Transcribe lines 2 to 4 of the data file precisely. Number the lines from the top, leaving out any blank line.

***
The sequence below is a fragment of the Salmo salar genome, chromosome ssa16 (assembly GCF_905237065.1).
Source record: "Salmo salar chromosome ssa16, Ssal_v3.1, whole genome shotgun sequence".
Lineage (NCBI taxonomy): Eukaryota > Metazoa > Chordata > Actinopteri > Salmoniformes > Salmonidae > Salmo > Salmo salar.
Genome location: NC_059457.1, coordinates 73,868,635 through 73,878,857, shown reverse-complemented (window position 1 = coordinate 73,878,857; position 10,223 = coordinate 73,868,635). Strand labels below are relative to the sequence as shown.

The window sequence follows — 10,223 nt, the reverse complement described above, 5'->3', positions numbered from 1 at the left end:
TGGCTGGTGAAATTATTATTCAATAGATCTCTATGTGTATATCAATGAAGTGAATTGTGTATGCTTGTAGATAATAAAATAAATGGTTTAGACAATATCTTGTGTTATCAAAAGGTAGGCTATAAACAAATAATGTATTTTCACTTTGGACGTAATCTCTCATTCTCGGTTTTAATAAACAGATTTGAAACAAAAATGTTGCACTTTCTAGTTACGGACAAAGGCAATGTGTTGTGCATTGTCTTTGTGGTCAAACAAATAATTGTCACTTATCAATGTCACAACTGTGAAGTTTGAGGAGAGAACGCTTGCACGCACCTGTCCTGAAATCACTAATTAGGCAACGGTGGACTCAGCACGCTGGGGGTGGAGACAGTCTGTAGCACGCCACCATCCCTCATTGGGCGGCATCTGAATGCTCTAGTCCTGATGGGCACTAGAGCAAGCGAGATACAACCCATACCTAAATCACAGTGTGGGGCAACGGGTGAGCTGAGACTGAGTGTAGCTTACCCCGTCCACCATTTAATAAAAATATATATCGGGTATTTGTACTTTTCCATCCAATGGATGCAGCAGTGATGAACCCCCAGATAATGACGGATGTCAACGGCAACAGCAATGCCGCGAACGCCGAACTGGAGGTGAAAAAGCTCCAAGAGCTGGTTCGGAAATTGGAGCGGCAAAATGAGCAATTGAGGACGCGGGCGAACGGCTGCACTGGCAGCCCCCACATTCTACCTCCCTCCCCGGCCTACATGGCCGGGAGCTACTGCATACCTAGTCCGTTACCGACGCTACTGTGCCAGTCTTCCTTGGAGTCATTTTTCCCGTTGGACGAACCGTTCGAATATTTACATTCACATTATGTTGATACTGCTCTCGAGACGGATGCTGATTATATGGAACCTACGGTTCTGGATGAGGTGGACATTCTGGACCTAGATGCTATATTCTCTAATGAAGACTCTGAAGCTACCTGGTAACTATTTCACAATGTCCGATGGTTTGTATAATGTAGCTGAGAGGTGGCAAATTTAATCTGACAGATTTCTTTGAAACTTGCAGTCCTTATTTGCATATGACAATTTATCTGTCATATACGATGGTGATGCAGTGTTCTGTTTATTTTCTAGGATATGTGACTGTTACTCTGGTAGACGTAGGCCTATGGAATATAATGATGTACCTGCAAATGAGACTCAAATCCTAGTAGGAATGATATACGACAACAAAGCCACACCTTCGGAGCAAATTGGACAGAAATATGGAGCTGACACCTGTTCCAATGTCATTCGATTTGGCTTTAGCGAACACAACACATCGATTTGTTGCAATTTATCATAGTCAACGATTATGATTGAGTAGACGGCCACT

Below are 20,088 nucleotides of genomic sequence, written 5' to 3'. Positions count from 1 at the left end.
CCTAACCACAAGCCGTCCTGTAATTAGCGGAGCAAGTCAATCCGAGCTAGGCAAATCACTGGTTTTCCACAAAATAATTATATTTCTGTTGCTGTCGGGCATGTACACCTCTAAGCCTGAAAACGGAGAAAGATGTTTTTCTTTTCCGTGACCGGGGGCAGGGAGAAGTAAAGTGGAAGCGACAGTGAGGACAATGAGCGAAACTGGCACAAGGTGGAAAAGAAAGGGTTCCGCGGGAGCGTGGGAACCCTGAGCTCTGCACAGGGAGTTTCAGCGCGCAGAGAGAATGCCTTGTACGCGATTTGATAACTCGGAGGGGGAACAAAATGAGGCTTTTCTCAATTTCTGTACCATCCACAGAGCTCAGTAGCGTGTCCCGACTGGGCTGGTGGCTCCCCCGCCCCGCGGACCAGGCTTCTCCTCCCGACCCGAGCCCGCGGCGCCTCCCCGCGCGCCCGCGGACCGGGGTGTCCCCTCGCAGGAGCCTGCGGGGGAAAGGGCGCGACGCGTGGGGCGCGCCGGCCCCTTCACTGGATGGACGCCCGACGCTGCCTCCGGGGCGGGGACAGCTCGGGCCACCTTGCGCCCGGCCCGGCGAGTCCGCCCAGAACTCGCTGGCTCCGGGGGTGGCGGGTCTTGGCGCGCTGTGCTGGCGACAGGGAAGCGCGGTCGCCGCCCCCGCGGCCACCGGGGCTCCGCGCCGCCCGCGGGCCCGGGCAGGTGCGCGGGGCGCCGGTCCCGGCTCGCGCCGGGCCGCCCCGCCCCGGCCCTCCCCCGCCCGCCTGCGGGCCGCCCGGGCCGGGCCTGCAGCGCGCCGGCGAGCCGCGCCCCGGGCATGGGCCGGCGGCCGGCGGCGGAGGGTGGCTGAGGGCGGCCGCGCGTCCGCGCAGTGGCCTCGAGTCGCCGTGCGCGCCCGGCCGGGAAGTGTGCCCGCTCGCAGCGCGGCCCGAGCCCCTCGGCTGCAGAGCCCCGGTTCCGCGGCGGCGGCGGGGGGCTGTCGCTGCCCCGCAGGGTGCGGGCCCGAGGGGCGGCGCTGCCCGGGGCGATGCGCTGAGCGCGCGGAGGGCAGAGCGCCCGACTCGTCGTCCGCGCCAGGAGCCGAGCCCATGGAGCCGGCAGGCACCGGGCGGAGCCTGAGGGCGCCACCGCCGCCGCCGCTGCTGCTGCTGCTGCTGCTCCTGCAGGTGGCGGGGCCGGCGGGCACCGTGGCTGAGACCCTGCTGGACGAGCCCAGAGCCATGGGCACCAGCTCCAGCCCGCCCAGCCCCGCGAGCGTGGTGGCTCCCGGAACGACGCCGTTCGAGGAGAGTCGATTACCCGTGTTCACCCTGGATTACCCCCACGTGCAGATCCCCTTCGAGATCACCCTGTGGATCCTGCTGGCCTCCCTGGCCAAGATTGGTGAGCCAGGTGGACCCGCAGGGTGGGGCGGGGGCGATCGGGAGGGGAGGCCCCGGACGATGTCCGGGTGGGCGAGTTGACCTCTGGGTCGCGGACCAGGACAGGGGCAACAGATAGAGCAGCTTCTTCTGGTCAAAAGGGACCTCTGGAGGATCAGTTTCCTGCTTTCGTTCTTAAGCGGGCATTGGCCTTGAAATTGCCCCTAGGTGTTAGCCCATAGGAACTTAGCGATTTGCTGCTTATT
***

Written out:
Source record: "Salmo salar chromosome ssa16, Ssal_v3.1, whole genome shotgun sequence".
Lineage (NCBI taxonomy): Eukaryota > Metazoa > Chordata > Actinopteri > Salmoniformes > Salmonidae > Salmo > Salmo salar.
Genome location: NC_059457.1, coordinates 73,868,635 through 73,878,857, shown reverse-complemented (window position 1 = coordinate 73,878,857; position 10,223 = coordinate 73,868,635). Strand labels below are relative to the sequence as shown.